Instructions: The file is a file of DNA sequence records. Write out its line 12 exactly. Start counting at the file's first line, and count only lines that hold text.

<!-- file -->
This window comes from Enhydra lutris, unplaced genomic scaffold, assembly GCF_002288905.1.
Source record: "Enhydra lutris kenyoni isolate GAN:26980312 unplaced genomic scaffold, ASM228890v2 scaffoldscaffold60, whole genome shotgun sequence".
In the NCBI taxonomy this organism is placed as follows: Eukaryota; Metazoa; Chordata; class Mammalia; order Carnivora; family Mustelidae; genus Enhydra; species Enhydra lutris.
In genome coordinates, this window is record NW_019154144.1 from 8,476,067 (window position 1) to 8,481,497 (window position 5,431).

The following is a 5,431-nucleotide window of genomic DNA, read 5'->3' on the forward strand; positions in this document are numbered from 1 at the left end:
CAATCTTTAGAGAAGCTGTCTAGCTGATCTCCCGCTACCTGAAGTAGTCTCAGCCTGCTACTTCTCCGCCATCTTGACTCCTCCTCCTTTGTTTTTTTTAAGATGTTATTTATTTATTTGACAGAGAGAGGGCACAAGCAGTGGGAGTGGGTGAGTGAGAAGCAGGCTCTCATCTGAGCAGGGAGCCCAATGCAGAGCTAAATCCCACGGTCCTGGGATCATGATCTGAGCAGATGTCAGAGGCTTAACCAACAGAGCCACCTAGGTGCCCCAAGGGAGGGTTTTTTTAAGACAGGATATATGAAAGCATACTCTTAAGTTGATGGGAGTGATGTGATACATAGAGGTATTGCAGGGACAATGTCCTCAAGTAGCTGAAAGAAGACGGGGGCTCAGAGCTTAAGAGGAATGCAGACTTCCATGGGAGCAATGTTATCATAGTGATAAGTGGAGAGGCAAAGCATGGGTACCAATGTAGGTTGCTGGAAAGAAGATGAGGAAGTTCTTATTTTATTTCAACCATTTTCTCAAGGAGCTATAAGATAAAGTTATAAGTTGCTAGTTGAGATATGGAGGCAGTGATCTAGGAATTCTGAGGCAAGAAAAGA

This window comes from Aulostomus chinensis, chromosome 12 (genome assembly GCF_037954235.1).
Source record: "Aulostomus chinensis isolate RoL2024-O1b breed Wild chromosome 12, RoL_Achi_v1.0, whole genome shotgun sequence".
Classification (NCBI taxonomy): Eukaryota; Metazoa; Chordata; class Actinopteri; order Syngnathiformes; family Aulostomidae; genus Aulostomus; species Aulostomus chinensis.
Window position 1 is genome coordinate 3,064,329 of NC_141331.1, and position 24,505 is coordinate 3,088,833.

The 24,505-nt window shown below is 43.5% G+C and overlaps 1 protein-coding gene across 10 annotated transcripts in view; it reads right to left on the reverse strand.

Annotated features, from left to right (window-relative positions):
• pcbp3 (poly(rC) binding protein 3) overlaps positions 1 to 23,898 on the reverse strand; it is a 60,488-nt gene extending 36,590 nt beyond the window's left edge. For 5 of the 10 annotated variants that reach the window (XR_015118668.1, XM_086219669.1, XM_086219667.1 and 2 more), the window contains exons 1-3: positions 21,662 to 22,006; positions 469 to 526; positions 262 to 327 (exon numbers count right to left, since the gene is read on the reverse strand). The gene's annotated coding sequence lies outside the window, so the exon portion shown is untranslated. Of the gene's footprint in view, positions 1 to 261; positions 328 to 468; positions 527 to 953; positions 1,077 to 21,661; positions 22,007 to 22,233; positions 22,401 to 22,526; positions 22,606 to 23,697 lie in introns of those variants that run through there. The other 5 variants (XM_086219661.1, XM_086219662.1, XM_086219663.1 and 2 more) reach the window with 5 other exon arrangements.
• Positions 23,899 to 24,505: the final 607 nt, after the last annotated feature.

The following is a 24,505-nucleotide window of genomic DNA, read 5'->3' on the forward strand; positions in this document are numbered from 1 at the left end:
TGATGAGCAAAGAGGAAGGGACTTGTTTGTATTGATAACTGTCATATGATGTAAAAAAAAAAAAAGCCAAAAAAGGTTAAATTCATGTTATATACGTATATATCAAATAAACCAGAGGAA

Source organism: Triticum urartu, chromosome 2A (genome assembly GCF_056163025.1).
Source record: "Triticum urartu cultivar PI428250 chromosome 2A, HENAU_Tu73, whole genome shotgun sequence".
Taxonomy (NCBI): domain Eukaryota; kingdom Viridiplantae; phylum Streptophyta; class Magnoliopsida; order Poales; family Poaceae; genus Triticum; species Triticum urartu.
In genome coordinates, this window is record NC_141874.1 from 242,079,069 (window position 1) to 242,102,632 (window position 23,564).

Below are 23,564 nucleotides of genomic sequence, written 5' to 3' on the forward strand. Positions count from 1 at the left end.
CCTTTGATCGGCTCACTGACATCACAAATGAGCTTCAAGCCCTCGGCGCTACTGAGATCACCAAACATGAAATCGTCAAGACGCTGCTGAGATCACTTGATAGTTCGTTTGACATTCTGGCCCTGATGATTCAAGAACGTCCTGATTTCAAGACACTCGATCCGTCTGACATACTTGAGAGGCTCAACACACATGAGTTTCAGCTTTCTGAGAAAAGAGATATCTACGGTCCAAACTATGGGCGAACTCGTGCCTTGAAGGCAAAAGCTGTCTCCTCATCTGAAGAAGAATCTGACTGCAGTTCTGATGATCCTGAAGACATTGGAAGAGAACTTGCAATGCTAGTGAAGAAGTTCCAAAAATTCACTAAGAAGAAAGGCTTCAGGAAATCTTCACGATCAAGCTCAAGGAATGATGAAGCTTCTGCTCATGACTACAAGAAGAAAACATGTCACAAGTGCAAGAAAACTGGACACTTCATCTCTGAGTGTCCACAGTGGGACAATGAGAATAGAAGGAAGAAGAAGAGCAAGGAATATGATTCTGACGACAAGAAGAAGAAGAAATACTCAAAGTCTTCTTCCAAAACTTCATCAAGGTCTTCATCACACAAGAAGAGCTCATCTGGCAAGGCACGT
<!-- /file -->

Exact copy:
Annotated features, from left to right (window-relative positions):